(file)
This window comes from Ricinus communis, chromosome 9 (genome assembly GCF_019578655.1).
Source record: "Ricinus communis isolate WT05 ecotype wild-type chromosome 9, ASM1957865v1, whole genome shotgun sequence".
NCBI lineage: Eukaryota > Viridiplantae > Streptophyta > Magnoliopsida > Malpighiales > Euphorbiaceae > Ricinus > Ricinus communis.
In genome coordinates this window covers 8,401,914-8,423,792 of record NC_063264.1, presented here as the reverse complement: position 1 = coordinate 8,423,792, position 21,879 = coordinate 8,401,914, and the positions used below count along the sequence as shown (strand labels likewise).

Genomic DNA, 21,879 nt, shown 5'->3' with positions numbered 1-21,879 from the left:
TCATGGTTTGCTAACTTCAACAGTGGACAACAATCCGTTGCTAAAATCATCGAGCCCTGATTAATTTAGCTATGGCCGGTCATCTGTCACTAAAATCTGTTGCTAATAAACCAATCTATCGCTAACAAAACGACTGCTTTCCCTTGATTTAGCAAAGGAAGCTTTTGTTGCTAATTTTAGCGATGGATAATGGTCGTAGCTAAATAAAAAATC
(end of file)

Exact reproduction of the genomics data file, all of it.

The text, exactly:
This window comes from Ricinus communis, chromosome 9 (genome assembly GCF_019578655.1).
Source record: "Ricinus communis isolate WT05 ecotype wild-type chromosome 9, ASM1957865v1, whole genome shotgun sequence".
NCBI lineage: Eukaryota > Viridiplantae > Streptophyta > Magnoliopsida > Malpighiales > Euphorbiaceae > Ricinus > Ricinus communis.
In genome coordinates this window covers 8,401,914-8,423,792 of record NC_063264.1, presented here as the reverse complement: position 1 = coordinate 8,423,792, position 21,879 = coordinate 8,401,914, and the positions used below count along the sequence as shown (strand labels likewise).

Genomic DNA, 21,879 nt, shown 5'->3' with positions numbered 1-21,879 from the left:
TCATGGTTTGCTAACTTCAACAGTGGACAACAATCCGTTGCTAAAATCATCGAGCCCTGATTAATTTAGCTATGGCCGGTCATCTGTCACTAAAATCTGTTGCTAATAAACCAATCTATCGCTAACAAAACGACTGCTTTCCCTTGATTTAGCAAAGGAAGCTTTTGTTGCTAATTTTAGCGATGGATAATGGTCGTAGCTAAATAAAAAATC